• Allocate certain days just to showing homes. This may change week to week, especially based on the specific buyer’s needs, but it will give you and them some time to evaluate each decision without being too overwhelmed. 
  • Set a limit on the number of homes you’ll show each day. We’ll discuss more about this later, but if you have a buyer that’s interested in buying a home sooner than later, there are going to be some long days ahead. Even so, there’s only so much that can be seen in a day. Don’t overdo it. For some agents, this might be three homes a day. For others, it’s 10. Just do what feels right for you.  
  • Schedule a lunch with your buyer. This will give you both an opportunity to talk about what you’ve seen so far, discuss what they’ve liked/didn’t liked, and what they hope to see more of/less of in the next round of homes. It will also provide both parties with an opportunity to recharge their batteries, because no one wants to look at homes when they are hungry and tired.  

Be Honest and Transparent With Your Buyer 

Is your buyer having unrealistic expectations when it comes to finding a home? Whether it’s an issue with the time frame or a problem with the their proposed budget, sometimes, a client is in way over their head. We’ve all had clients like this. It makes you wonder why they are in the market in the first place, when it seems that they can’t conceptualize the basic foundation of what buying a home involves.  

Sometimes, you just need to be honest. Not rude. Not condescending. Not patronizing. Just, honest and transparent. Don’t be afraid to tell your client that trying to find a 2-bedroom apartment in NYC for under $400,000 is just not possible. Don’t feel uncomfortable insisting to the buyer that the problems they noticed in their “It would be my dream home, if…” can easily be fixed.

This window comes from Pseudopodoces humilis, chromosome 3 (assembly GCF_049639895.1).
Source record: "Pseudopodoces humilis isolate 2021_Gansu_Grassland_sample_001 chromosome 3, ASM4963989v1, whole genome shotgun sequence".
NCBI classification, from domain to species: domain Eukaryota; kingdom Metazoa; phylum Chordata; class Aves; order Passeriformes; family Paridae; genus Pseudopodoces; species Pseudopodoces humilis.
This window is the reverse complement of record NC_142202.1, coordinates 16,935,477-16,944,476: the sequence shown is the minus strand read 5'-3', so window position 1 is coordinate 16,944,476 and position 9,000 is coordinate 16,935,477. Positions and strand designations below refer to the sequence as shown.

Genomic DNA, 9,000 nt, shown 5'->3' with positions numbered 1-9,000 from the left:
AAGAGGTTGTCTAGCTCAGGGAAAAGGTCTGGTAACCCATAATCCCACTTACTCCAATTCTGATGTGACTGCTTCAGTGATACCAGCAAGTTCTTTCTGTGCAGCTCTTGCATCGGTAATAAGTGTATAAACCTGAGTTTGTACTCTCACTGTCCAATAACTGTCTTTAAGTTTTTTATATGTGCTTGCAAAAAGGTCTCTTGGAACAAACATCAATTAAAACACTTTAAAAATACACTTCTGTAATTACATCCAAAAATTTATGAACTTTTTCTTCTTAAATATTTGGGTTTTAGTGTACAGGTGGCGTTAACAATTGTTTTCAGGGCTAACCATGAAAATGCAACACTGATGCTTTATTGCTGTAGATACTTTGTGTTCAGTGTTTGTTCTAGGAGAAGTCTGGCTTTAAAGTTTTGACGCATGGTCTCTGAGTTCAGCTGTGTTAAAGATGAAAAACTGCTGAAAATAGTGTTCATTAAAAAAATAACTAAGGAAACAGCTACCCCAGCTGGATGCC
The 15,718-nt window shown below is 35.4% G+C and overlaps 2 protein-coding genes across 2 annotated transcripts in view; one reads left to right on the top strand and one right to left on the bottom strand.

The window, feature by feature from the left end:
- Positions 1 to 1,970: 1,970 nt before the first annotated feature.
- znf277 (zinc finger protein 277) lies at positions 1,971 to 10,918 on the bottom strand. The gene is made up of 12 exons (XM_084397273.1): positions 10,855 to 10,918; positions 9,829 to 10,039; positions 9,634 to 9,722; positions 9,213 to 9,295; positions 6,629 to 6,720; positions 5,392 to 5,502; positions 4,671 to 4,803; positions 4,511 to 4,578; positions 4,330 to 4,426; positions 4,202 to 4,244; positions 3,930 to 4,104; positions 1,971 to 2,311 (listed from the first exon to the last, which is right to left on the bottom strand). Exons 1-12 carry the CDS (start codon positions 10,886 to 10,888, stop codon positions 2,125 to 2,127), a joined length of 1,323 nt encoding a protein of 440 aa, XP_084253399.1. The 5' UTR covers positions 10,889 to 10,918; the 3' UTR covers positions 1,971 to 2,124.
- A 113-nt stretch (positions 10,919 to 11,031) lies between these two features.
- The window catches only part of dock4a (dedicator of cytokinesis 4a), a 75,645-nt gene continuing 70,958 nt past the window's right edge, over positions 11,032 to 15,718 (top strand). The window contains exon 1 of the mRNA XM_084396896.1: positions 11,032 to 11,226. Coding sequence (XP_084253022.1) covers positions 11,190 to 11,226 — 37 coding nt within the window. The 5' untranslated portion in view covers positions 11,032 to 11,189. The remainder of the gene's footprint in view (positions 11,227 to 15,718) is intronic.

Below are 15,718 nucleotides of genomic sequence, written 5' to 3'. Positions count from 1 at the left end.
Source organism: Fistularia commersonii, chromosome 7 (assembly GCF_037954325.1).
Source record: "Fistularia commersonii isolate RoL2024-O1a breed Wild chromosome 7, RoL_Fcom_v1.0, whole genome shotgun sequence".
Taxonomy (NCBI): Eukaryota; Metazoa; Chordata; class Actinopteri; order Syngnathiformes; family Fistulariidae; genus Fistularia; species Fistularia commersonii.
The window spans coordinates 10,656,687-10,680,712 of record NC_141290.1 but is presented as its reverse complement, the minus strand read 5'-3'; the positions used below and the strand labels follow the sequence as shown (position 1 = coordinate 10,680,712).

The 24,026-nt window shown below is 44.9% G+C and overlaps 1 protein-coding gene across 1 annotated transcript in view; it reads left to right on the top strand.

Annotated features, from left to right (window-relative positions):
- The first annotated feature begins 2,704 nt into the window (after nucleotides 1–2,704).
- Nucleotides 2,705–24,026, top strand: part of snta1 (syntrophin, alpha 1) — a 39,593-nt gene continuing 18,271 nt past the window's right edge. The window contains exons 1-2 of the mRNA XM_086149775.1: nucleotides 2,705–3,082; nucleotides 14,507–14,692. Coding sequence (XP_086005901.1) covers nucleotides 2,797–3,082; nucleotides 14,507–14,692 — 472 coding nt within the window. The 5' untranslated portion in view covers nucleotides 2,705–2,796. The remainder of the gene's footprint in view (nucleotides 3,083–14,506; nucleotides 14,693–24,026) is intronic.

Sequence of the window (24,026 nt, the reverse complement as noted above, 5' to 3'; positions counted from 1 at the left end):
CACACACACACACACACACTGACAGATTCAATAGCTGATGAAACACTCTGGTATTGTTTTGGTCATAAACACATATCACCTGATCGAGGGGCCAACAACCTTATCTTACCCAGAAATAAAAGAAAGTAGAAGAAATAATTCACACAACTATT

They wouldn’t be hiring you if they didn’t want your opinion, even if it seems at times that they don’t. At the end of the day, your client needs to get their expectations in line with what’s realistic, in order for you to provide a service to them. 

After Ten, Start to Say Goodbye 

You have a job, and part of it is showing buyers homes. If they buy a home, then that’s more money in your pocket for you. However, there are many other aspects to the job as well, and if you spent all your time showing one home after another to just one client, then you are doing yourself and them a huge disservice. Part of maintaining your professionalism is knowing when to say “no.” While there is no magic number that you should put your foot down at, a good number (and, remembering that there are some unique circumstances) is 10 for each client. If it starts to get close to this number, your buyer may need some time to re-evaluate things.